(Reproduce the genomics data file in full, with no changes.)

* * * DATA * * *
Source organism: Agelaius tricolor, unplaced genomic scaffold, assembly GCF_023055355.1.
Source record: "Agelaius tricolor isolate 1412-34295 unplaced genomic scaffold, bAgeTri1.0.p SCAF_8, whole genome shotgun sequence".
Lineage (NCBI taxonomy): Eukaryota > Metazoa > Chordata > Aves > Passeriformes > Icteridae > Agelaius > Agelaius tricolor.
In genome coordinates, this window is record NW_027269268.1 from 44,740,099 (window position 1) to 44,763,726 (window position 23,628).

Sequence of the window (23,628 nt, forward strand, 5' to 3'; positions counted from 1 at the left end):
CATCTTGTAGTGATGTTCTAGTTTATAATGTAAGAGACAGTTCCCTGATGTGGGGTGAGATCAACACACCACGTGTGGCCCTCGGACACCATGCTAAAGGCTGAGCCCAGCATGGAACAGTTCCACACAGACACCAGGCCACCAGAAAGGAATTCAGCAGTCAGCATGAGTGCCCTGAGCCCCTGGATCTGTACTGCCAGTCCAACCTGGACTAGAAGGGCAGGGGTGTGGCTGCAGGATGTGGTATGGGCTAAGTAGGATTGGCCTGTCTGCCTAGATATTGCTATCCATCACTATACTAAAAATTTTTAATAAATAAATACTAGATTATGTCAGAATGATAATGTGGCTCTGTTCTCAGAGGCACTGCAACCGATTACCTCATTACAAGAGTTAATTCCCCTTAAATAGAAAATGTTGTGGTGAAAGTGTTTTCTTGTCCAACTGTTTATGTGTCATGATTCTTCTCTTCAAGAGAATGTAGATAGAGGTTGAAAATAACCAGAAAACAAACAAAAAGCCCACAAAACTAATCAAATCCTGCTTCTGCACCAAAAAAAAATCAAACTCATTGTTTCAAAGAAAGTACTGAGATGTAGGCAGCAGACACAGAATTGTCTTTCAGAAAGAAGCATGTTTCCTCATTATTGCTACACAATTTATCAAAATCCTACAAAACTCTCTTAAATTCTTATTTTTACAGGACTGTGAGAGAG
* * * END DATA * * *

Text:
Source organism: Agelaius tricolor, unplaced genomic scaffold, assembly GCF_023055355.1.
Source record: "Agelaius tricolor isolate 1412-34295 unplaced genomic scaffold, bAgeTri1.0.p SCAF_8, whole genome shotgun sequence".
Lineage (NCBI taxonomy): Eukaryota > Metazoa > Chordata > Aves > Passeriformes > Icteridae > Agelaius > Agelaius tricolor.
In genome coordinates, this window is record NW_027269268.1 from 44,740,099 (window position 1) to 44,763,726 (window position 23,628).

Sequence of the window (23,628 nt, forward strand, 5' to 3'; positions counted from 1 at the left end):
CATCTTGTAGTGATGTTCTAGTTTATAATGTAAGAGACAGTTCCCTGATGTGGGGTGAGATCAACACACCACGTGTGGCCCTCGGACACCATGCTAAAGGCTGAGCCCAGCATGGAACAGTTCCACACAGACACCAGGCCACCAGAAAGGAATTCAGCAGTCAGCATGAGTGCCCTGAGCCCCTGGATCTGTACTGCCAGTCCAACCTGGACTAGAAGGGCAGGGGTGTGGCTGCAGGATGTGGTATGGGCTAAGTAGGATTGGCCTGTCTGCCTAGATATTGCTATCCATCACTATACTAAAAATTTTTAATAAATAAATACTAGATTATGTCAGAATGATAATGTGGCTCTGTTCTCAGAGGCACTGCAACCGATTACCTCATTACAAGAGTTAATTCCCCTTAAATAGAAAATGTTGTGGTGAAAGTGTTTTCTTGTCCAACTGTTTATGTGTCATGATTCTTCTCTTCAAGAGAATGTAGATAGAGGTTGAAAATAACCAGAAAACAAACAAAAAGCCCACAAAACTAATCAAATCCTGCTTCTGCACCAAAAAAAAATCAAACTCATTGTTTCAAAGAAAGTACTGAGATGTAGGCAGCAGACACAGAATTGTCTTTCAGAAAGAAGCATGTTTCCTCATTATTGCTACACAATTTATCAAAATCCTACAAAACTCTCTTAAATTCTTATTTTTACAGGACTGTGAGAGAG